Neat setup, right? Not with those matching front and rear tires, it’s not! This just will not stand…If you’ve been following along with Hemmings’ digital content and stories, you may have spied a particular brown-sugar “dentside” Ford pickup truck making an appearance here and there. As the arbiters of all things Hemmings Green, we’re expected to not only know a few things about old cars, but, y’know, own at least one and maybe even drive one, on occasion. And so it is with this 1974 Ford F350 Super Camper Special: it’s (mostly) a daily driver and it’s (definitely) hauled its fair share of Hemmings employees, stories and adventures on the West Coast over the last few years.
This truck was born at the long-gone Ford plant in San Jose, CA back in the Spring of ’74 and lived its entire life in the shadows of that plant till about a decade ago when it finally moved a whole 50 miles north to San Francisco. The great thing about this guy is that it falls under the cutoff for the dreaded California smog check. The bad thing is that its carbureted 460 c.i.d. V8 gets 6mpg parked overnight and California is in its spendy summer blend fuel season – mix that with a roughly 40-gallon capacity among two tanks and periodically winning the PowerBall is definitely a requirement for driving it on the regular.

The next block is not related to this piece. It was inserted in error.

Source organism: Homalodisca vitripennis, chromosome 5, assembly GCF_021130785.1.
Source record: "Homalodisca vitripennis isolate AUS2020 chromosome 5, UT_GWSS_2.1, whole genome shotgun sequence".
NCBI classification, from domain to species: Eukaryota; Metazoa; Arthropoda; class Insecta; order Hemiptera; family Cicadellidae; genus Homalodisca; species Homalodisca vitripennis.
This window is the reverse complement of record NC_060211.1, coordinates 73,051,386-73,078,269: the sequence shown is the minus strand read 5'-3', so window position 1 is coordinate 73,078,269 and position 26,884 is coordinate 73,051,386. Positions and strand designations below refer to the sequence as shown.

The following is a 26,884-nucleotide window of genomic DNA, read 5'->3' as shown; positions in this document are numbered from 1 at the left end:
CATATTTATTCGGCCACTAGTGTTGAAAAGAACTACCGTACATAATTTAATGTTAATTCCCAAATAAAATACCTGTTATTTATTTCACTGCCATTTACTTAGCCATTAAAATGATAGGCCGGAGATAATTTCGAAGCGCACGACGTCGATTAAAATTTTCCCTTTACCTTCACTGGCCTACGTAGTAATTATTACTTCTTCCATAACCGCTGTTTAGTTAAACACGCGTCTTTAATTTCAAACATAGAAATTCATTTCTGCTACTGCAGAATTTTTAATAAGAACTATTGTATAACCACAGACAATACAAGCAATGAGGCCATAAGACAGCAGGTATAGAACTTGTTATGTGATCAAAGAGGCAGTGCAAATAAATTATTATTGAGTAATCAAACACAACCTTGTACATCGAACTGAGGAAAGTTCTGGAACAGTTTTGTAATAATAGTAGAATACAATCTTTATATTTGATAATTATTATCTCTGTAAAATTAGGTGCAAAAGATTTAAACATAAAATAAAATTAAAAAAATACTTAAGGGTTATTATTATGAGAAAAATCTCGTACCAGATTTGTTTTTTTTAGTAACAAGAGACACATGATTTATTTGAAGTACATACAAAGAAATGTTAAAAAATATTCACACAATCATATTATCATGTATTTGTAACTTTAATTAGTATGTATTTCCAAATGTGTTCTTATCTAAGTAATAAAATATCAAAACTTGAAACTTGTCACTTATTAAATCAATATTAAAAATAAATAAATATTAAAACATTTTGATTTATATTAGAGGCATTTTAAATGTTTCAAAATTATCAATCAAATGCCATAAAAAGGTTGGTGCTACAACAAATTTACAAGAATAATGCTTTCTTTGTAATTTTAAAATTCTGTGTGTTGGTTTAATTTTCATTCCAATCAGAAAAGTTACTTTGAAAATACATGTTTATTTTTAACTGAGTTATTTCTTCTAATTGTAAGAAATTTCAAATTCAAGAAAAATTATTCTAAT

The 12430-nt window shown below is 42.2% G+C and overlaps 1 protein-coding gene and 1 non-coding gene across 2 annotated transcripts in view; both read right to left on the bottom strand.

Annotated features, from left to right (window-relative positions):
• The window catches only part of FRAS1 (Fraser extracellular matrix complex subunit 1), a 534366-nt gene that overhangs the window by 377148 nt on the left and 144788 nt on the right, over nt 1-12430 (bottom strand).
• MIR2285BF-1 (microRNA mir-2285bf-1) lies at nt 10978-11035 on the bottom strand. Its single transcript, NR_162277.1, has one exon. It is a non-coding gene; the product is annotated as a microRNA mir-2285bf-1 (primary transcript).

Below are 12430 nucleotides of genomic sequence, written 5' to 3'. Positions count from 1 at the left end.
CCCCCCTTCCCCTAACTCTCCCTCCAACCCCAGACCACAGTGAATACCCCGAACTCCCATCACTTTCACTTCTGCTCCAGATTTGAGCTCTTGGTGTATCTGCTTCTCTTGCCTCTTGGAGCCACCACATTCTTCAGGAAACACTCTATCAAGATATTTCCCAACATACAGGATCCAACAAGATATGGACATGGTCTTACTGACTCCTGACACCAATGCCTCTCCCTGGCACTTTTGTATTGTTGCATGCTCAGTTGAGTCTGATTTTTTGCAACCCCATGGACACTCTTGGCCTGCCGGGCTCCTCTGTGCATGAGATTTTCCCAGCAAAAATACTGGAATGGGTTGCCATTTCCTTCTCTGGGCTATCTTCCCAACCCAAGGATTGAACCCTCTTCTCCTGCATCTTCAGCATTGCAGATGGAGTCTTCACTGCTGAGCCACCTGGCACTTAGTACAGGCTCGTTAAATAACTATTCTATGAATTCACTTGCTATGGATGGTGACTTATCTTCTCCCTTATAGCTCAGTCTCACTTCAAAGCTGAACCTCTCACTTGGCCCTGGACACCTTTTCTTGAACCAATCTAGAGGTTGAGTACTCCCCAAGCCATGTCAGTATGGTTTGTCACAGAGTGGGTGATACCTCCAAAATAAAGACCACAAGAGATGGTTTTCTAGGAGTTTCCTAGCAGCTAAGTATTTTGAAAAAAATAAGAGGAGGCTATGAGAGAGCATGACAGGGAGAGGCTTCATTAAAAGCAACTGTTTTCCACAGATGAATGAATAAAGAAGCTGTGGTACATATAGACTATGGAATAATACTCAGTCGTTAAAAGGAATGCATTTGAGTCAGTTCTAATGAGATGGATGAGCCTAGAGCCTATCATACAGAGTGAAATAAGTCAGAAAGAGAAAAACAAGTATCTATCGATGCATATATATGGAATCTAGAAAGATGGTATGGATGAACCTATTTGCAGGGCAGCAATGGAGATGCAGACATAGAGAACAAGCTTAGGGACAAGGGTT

F350? That means a one-ton chassis rating. Thing rides like a TRUCK. Super Camper Special? That means it’s a one-ton with a 140-inch wheelbase with the spare in the passenger side of the bed behind an access panel. Neat truck, but that also means it came with 16.5″ wheels.
Now, here’s where I turn this thing to the 1st-person point-of-view: the truck needed new rear tires. And let’s just say that I’m a visually-driven car guy. I’m also a sucker for lost causes, orphan cars, weirdo factory options, oddball aftermarket stuff and just about anything that really makes no sense and costs way more than it ever needs to. As evidence of these character flaws, I’ve not only kept the factory-spec 16.5″ wheels on this truck, but I’ve actually found 7″-wide fronts and 10″-wide rears for it. Because I’m a sucker, that’s why. But, with a 9.50 on the front and a 12.50 on the rear, dang that truck has a wicked stance!
“Dude, you need to find a set of 16s…” My friends mean well, but, like I said; I’ve got flaws. And I’m proud of the fact that I found these oddball steelies and an extra set of caps. And it’s got a real attitude with this rake it sits on, now. But when it’s time to buy tires? That’s a whole new problem that I try to avoid as long as possible.
As the years pass by, fewer and fewer tire manufacturers are making over-the-road 16.5″ tires. And the world’s supply is running low. Not that demand is very high, but the few brands still making them really want to punish anyone who dares click that button on the online spec chart. And, like the great poet David Coverdale once said, “Here I go again on my own.”